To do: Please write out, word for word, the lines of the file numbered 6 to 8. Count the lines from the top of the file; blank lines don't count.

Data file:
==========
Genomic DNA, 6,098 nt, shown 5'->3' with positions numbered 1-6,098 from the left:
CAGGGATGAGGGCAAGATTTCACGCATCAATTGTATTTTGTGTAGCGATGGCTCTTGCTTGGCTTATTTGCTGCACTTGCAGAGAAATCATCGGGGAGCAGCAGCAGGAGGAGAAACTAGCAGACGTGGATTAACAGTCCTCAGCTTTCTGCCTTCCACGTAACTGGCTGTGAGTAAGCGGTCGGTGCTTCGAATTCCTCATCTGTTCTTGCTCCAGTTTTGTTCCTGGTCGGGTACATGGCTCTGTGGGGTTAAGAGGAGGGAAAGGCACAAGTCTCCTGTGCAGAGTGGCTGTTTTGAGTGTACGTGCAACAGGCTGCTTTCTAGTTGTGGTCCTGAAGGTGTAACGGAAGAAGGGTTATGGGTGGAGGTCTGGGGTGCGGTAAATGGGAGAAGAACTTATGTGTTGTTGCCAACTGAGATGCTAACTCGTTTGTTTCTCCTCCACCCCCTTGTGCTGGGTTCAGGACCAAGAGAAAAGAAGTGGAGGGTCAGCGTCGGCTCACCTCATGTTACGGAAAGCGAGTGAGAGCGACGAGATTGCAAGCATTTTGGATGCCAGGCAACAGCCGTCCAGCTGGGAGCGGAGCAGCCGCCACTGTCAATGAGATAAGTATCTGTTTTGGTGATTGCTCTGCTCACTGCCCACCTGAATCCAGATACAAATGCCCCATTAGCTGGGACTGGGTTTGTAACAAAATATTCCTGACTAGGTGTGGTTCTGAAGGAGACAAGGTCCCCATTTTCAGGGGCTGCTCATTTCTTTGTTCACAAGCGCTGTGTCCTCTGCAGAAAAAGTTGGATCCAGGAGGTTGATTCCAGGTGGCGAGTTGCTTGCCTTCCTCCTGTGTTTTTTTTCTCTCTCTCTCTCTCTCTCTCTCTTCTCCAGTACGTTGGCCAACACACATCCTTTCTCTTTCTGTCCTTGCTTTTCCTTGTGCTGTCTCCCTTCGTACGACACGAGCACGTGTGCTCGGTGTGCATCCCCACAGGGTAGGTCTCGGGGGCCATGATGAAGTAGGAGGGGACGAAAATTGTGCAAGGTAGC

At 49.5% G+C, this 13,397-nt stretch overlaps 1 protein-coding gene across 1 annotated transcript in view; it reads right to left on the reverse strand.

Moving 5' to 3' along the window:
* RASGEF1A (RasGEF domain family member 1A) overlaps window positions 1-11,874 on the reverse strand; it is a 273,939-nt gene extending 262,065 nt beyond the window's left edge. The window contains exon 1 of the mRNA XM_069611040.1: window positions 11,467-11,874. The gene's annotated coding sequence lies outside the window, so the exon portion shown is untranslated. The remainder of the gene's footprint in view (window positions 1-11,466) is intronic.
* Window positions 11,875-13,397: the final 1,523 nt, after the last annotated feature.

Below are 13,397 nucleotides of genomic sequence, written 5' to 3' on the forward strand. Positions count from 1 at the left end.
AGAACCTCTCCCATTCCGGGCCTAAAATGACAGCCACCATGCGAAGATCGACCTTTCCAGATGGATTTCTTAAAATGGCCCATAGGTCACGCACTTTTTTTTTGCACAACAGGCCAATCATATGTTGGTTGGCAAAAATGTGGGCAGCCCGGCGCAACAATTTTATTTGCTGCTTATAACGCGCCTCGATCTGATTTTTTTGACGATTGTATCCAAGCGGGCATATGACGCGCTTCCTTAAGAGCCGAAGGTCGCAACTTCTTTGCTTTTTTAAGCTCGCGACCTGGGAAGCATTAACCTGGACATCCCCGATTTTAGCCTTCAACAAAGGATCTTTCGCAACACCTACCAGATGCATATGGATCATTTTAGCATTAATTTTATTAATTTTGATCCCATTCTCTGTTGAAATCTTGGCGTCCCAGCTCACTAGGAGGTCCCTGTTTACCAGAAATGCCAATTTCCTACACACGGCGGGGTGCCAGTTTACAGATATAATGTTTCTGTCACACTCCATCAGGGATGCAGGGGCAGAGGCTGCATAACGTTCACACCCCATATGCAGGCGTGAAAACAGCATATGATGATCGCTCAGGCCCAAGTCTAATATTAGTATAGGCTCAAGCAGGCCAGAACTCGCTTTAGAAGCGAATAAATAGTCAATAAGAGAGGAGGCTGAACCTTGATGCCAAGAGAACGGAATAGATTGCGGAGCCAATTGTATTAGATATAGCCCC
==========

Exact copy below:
* Window positions 11,875-13,397: the final 1,523 nt, after the last annotated feature.

Below are 13,397 nucleotides of genomic sequence, written 5' to 3' on the forward strand. Positions count from 1 at the left end.
AGAACCTCTCCCATTCCGGGCCTAAAATGACAGCCACCATGCGAAGATCGACCTTTCCAGATGGATTTCTTAAAATGGCCCATAGGTCACGCACTTTTTTTTTGCACAACAGGCCAATCATATGTTGGTTGGCAAAAATGTGGGCAGCCCGGCGCAACAATTTTATTTGCTGCTTATAACGCGCCTCGATCTGATTTTTTTGACGATTGTATCCAAGCGGGCATATGACGCGCTTCCTTAAGAGCCGAAGGTCGCAACTTCTTTGCTTTTTTAAGCTCGCGACCTGGGAAGCATTAACCTGGACATCCCCGATTTTAGCCTTCAACAAAGGATCTTTCGCAACACCTACCAGATGCATATGGATCATTTTAGCATTAATTTTATTAATTTTGATCCCATTCTCTGTTGAAATCTTGGCGTCCCAGCTCACTAGGAGGTCCCTGTTTACCAGAAATGCCAATTTCCTACACACGGCGGGGTGCCAGTTTACAGATATAATGTTTCTGTCACACTCCATCAGGGATGCAGGGGCAGAGGCTGCATAACGTTCACACCCCATATGCAGGCGTGAAAACAGCATATGATGATCGCTCAGGCCCAAGTCTAATATTAGTATAGGCTCAAGCAGGCCAGAACTCGCTTTAGAAGCGAATAAATAGTCAATAAGAGAGGAGGCTGAACCTTGATGCCAAGAGAACGGAATAGATTGCGGAGCCAATTGTATTAGATATAGCCCC